- The Federal Reserve will be forced to increase its quantitative easing program by buying more bonds as interest rates continue to rise, according to Ray Dalio.
- Dalio believes the recent $1.9 trillion fiscal stimulus bill will spur more treasury offerings by the US government, further damaging the “supply/demand problem for bonds,” Dalio said.
- In its most recent Fed meeting, chairman Jerome Powell said its current monetary policy is appropriate.
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The Federal Reserve is going to have to revamp its quantitative easing program and buy more bonds to help limit the rise in interest rates, according to hedge fund billionaire Ray Dalio and first reported by Bloomberg.
In a Saturday panel at the China Development Forum, Dalio said the recently passed $1.9 trillion COVID-19 stimulus bill will lead the US government to raise more money by issuing more treasury bonds, further worsening the “supply/demand problem for the bonds.”
That supply and demand problem for bonds will lead to a further rise in interest rates, which has already wreaked havoc on certain parts of the stock market like the high-growth technology sector as the 10-year Treasury yields climbed to a pre-pandemic high of 1.75% last week.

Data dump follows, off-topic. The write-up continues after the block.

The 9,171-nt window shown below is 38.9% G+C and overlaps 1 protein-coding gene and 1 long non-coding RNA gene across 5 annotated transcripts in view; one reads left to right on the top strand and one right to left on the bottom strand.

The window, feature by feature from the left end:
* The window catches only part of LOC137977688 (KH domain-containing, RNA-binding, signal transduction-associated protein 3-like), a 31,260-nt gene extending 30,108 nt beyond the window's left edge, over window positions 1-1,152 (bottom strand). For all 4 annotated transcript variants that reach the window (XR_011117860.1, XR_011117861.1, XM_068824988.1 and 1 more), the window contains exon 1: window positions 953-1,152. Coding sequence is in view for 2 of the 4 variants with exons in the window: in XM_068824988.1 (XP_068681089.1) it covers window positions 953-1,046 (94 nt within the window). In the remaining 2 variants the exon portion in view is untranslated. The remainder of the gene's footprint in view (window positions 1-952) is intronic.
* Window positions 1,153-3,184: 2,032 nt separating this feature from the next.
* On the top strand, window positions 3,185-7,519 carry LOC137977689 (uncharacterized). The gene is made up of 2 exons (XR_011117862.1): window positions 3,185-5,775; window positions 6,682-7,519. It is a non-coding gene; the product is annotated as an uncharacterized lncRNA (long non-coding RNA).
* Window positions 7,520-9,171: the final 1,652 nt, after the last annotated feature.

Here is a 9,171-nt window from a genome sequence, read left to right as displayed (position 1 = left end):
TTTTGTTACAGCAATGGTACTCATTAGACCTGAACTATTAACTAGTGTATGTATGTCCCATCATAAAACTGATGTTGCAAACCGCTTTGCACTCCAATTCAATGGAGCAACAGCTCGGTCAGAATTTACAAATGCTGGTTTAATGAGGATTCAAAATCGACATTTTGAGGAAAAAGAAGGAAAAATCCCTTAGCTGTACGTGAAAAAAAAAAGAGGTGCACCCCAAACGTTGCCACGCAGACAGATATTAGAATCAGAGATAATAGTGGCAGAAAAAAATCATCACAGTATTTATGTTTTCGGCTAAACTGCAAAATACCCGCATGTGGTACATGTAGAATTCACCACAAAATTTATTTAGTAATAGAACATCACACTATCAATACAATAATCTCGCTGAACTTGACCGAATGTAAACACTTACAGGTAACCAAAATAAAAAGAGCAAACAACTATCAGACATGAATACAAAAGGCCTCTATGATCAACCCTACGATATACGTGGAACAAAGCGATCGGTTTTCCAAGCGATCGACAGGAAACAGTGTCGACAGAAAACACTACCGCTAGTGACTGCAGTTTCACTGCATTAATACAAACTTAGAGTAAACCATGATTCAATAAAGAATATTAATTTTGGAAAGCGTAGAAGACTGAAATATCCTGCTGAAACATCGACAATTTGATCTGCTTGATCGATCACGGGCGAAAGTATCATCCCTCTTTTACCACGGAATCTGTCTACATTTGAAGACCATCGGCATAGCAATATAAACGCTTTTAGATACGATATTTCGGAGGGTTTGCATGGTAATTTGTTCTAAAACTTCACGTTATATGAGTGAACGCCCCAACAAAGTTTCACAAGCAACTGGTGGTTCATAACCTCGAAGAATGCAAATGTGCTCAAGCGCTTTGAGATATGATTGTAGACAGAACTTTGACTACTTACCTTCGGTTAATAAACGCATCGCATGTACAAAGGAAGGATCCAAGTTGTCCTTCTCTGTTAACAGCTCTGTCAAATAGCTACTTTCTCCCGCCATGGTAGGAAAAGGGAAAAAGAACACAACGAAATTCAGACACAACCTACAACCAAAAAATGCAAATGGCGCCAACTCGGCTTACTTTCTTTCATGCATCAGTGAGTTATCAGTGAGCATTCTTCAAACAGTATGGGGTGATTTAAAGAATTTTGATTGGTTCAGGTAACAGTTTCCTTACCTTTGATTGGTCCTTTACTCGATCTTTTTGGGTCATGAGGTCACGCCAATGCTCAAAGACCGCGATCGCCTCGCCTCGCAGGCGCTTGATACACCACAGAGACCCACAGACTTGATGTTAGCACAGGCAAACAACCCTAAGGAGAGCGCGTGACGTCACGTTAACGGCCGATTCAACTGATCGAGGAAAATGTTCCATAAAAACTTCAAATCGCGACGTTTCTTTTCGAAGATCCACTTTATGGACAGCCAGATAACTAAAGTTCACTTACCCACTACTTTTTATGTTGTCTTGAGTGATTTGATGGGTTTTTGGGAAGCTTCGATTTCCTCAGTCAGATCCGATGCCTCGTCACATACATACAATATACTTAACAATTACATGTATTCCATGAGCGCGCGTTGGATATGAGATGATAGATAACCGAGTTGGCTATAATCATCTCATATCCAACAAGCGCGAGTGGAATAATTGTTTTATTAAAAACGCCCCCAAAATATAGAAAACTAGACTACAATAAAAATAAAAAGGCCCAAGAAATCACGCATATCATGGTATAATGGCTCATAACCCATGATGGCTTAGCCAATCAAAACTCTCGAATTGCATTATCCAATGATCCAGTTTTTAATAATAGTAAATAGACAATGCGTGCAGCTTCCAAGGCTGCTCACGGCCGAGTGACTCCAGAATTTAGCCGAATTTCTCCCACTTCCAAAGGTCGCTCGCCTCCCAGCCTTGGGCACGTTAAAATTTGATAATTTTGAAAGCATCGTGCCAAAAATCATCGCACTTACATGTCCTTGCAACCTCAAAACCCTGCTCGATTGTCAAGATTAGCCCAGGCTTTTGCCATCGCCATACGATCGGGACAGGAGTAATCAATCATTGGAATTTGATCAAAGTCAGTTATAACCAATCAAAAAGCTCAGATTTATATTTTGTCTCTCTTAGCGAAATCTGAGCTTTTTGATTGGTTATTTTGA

A continued rise in interest rates “will prompt the Federal Reserve to have to buy more [bonds], which will exhibit downward pressure on the dollar,” Dalio said. The Fed already buys about $120 billion in bonds per month.
In a dire scenario, Dalio explained that the world is “very overweighted in bonds” that have a negative yield, and that “not only might there be not enough demand, but it’s possible that we start to see the selling of those bonds,” according to Bloomberg.
According to Bank of America, there is currently $13.7 trillion in negative yielding debt. In the event that bonds are liquidated by investors, “that situation is bearish for the dollar,” according to Dalio.
Despite the concerns, Fed Chairman Jerome Powell said last week that its current monetary policy is appropriate, and pushed back against the idea that the recent jump in interest rates pose a problem to the economy.